News / Middle East

Egypt's Mubarak Reported Clinically Dead

In this video image taken from Egyptian State Television, 84-year-old former Egyptian president Hosni Mubarak is seen in the defendant's cage as a judge reads the verdict in on charges of complicity in the killing of protesters during last year's uprisingIn this video image taken from Egyptian State Television, 84-year-old former Egyptian president Hosni Mubarak is seen in the defendant's cage as a judge reads the verdict in on charges of complicity in the killing of protesters during last year's uprising
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In this video image taken from Egyptian State Television, 84-year-old former Egyptian president Hosni Mubarak is seen in the defendant's cage as a judge reads the verdict in on charges of complicity in the killing of protesters during last year's uprising
In this video image taken from Egyptian State Television, 84-year-old former Egyptian president Hosni Mubarak is seen in the defendant's cage as a judge reads the verdict in on charges of complicity in the killing of protesters during last year's uprising
VOA News
Egypt's official news agency said former president Hosni Mubarak, the man long seen as the symbol of stability in the Middle East but who was ousted in a popular uprising, has been declared clinically dead, but security sources told news agencies the report was premature.

Egypt's MENA news agency announced that his doctors declared the 84-year-old Mubarak clinically dead late Tuesday, but security sources later said he was on life support.

Mubarak ruled Egypt for almost 30 years until he was swept from power in an 18-day wave of mass protests in February 2011.

The son of a justice ministry official, he rose through the ranks of the Egyptian Air Force, eventually becoming commander and deputy defense minister.

Mubarak was named President Anwar Sadat's deputy in 1975 and was at his side when Sadat was assassinated in October 1981 by Islamist militants.

The autocratic leader then assumed the presidency and retained power by positioning himself as a trusted Western ally who honored the 1979 peace treaty with Israel despite fierce opposition throughout most of the Middle East.

At home, he ruled with an iron fist, imposing Egypt’s infamous emergency law, which gave Mubarak and his security forces sweeping powers to crack down on dissent and curb basic freedoms.

The reviled measures - including the use of torture - remained in effect for 31 years, until Egyptian military rulers revoked them in May, 2012. Rights activists hailed the law's expiration as a historic milestone and among the most important dividends of last year’s popular revolt.

When Islamist extremists killed hundreds of Egyptian policemen, soldiers and civilians and dozens of foreign tourists in a violent campaign in the 1990s, Mubarak cracked down.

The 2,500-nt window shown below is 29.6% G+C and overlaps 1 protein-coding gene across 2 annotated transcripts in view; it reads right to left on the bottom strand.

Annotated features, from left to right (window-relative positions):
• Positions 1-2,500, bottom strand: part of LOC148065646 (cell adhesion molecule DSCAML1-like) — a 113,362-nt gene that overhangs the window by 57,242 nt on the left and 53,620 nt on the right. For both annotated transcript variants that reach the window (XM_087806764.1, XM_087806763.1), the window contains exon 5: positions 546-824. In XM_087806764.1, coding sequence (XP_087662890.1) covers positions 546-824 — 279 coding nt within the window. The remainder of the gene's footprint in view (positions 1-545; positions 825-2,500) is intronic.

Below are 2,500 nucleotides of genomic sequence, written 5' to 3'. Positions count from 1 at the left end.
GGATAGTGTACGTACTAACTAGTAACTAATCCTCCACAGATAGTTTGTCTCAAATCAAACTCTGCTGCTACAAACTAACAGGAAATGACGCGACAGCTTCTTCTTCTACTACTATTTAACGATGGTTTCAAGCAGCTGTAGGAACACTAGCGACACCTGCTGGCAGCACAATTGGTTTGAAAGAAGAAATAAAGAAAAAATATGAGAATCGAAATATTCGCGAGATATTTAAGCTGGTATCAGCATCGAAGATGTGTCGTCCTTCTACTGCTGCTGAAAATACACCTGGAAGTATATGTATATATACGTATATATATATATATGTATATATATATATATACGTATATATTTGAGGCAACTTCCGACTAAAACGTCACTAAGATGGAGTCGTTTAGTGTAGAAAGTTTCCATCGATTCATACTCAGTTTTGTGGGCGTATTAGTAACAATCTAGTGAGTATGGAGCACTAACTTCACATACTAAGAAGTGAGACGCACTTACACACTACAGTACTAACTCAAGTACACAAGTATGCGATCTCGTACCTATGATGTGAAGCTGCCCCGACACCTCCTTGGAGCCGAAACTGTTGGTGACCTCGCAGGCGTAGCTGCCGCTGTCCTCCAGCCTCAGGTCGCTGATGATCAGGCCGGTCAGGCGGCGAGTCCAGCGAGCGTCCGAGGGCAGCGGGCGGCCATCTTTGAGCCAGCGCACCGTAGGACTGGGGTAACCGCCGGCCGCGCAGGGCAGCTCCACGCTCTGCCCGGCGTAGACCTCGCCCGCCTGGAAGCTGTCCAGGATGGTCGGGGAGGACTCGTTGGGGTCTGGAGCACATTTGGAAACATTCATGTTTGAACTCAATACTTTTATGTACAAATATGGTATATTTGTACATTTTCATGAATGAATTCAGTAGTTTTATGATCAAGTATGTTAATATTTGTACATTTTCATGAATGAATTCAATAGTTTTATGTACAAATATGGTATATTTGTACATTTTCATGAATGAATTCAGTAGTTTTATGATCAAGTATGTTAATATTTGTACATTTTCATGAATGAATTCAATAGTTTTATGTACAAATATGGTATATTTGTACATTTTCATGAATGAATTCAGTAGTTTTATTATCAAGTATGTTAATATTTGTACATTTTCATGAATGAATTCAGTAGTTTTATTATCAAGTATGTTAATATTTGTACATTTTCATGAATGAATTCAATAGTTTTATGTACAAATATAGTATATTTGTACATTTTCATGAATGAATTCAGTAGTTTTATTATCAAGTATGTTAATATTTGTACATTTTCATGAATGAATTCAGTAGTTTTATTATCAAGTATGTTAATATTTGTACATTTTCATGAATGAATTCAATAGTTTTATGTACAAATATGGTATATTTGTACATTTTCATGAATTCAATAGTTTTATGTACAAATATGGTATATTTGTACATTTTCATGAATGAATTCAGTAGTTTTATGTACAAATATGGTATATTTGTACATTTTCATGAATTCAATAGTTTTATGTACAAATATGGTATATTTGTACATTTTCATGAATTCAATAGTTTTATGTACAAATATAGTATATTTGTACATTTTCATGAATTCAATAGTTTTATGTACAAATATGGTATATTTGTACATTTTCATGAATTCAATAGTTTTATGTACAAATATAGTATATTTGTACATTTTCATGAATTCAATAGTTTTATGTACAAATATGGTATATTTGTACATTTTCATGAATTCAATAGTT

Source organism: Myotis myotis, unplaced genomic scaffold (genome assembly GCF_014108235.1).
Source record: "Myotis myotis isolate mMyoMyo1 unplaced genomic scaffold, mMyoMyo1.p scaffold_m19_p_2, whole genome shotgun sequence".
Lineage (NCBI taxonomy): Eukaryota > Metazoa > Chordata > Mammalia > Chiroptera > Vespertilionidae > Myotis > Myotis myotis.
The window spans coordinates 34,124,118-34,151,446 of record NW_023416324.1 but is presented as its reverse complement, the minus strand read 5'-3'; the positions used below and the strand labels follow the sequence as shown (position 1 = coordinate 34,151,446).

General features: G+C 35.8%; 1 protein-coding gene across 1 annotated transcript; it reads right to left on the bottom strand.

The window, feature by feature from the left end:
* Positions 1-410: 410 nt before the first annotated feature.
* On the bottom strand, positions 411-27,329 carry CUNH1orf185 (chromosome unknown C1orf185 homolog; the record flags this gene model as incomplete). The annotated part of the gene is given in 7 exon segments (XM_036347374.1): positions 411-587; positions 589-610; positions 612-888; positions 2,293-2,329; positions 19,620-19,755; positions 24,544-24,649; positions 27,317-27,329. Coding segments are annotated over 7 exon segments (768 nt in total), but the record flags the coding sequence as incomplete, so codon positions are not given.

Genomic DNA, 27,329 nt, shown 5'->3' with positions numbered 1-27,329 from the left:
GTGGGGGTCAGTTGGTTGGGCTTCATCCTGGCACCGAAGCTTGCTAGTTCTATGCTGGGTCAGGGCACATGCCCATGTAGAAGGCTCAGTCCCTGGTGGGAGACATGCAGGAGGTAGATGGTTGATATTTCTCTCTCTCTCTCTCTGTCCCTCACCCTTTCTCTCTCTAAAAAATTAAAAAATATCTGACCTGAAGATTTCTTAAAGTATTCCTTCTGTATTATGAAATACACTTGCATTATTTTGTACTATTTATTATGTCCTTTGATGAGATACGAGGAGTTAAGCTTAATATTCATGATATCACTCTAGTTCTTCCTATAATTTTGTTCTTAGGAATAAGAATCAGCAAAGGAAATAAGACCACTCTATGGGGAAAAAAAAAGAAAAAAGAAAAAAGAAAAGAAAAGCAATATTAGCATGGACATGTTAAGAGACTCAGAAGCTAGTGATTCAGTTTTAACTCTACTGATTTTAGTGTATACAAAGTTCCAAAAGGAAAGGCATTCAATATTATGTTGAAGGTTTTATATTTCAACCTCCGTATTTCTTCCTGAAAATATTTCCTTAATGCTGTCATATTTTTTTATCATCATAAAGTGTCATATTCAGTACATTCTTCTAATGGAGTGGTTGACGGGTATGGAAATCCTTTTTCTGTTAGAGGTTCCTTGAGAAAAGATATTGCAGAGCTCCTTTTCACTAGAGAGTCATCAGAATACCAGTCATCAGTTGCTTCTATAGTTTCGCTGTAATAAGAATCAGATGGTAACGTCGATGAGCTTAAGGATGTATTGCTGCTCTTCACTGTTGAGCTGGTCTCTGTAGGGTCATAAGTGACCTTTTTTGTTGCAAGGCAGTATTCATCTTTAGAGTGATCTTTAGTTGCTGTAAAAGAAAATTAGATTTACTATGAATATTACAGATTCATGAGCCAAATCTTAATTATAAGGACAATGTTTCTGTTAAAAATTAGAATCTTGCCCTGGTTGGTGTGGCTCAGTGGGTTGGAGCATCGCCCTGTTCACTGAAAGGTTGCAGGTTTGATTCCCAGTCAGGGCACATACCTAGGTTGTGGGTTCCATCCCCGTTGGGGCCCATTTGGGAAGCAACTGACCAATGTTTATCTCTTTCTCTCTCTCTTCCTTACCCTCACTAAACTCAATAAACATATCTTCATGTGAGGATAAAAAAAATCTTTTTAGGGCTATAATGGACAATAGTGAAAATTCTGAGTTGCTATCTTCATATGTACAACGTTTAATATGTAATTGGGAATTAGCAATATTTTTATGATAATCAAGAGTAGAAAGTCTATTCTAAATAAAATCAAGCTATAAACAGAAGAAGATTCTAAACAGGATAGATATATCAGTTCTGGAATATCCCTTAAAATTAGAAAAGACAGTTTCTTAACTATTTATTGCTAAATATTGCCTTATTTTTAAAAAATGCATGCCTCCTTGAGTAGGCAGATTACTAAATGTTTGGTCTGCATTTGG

The authoritarian president had long fought to suppress the Muslim Brotherhood - the Arab world's largest transnational Islamist movement, which originated in Egypt. In doing so, he also marginalized moderate Islamists, alienating their supporters. Many accused him of corruption.

For three decades, Mubarak presided over an uneasy period of enforced stability and economic development. Every six years, he staged rigged elections to maintain power.

After intense international pressure, Mubarak allowed the formation of opposition parties in 2005, but that year's vote was marred by heavy irregularities.

In January 2011, mass protests against his government erupted in Cairo and other Egyptian cities. On February 1, the aging leader announced he would not seek re-election in a vote scheduled for September. He also promised constitutional reform.

But Egyptians demanded more radical change in the wake of the Arab Spring movement beginning to sweep the region. On February 11, Vice President Omar Suleiman announced Mubarak was stepping down and the military's supreme council would run the country. The defiant leader and his family fled to their Red Sea resort home.

Mubarak was later arrested and tried over the deaths of anti-government protesters. On June 2, he was found guilty of complicity for failing to prevent the killing of hundreds who had revolted against him. He was sentenced to life in prison along with his former interior minister, Habib Al-Adly.

Corruption charges against Mubarak and his two sons, Gamal and Alaa, were dropped.

Mubarak's health had deteriorated sharply since his sentencing and officials said he resisted for hours leaving the helicopter that had flown him to Cario's Tora prison.

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